The bad news is that (I think I have mentioned this before when discussing the inefficiencies on the financial knowledge market) finding a good advisor is at least as difficult as finding a good long-term investment. An adviser and an investment, both may serve you well and both may destroy your wealth. The ex post difference of making a bad choice is that a bad investment doesn’t argue if you want to get rid of it, but a bad advisor most probably does everything to stay with you as long as possible (given that he/she is able to make money on you, of course).

In other words, I’m a strong believer of self-directed investing, independent research and knowing what you are doing. It’s a bit like with the doctors: a financial adviser is the doctor of your financial health. Some people need the doctor and sometimes you and I may need as well, but better if we stayed healthy. Note, however, that this comparison as well as the above discussed research findings are first of all applicable to the so-called middle-class and retail investors covered in the study. People, who can afford having good personal advisers and, perhaps even more importantly, know how to use their knowledge, most probably greatly benefit from their skills by discussing relevant issues and asking right questions.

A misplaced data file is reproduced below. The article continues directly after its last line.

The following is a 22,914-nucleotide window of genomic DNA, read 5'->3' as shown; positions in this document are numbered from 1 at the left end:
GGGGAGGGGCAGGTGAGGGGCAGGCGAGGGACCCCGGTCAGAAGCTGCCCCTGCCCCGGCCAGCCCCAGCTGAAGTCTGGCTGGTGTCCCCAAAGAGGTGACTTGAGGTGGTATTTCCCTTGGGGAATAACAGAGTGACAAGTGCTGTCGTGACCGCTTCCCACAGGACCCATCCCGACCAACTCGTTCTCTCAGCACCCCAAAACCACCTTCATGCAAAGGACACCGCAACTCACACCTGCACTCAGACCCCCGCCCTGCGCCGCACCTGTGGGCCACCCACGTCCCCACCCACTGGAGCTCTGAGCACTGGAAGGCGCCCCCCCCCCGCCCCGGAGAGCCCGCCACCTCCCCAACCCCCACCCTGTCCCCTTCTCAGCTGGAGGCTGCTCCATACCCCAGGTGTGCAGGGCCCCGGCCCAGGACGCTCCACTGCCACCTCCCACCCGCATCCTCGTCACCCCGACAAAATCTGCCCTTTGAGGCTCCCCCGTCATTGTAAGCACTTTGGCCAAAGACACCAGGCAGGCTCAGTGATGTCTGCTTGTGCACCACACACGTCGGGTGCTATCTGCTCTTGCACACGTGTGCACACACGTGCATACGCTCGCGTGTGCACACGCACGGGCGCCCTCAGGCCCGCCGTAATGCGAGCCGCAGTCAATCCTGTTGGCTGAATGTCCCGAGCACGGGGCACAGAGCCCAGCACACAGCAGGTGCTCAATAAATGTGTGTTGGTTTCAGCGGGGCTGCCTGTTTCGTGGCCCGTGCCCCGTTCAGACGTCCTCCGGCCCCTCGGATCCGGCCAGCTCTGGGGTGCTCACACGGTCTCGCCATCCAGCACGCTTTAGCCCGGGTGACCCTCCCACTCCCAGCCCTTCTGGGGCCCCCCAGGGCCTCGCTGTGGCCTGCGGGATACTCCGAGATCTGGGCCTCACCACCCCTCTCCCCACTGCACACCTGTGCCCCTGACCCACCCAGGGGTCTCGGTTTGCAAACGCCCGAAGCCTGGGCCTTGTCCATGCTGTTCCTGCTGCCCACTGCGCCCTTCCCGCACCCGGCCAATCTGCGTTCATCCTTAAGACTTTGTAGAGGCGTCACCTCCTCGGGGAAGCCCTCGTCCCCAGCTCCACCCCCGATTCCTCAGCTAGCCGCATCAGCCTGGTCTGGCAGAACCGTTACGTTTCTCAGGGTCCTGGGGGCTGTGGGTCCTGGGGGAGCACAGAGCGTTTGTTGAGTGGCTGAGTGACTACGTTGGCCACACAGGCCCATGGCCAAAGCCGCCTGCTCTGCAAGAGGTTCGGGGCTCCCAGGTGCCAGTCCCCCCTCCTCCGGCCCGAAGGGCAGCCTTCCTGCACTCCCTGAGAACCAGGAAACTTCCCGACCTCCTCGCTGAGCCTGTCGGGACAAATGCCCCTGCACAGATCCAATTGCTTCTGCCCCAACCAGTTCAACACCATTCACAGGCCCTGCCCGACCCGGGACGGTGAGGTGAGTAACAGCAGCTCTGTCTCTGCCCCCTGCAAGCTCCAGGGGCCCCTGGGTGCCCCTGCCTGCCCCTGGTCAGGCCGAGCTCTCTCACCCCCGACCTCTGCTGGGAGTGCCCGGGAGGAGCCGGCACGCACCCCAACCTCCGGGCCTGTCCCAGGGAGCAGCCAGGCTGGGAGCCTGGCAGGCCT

________
* You can read more about Charles Merrill here:
http://encyclopedia.jrank.org/articles/pages/6310/Merrill-Charles.html
** I remember my own training for selling certain retirement funds in the very beginning of my career. But memorizing and delivering sales speeches is not quite my topic. So one day I just started to ask too many questions, purely because I was curious if these particular funds actually were better than the others…
*** Disclosure: I’m neither a financial adviser nor can I add anything from the alphabet soup of financial certifications (such as CFA, CFP, CFS, ChFC, CIC, CIMA, CPA and others) to my name; I just have a MA in economics with the specialization to banking, and the practical working experience in the financial industry since 2004. I’m developing an online marketplace called FRXmarket.com for the independent financial research.

3 comments: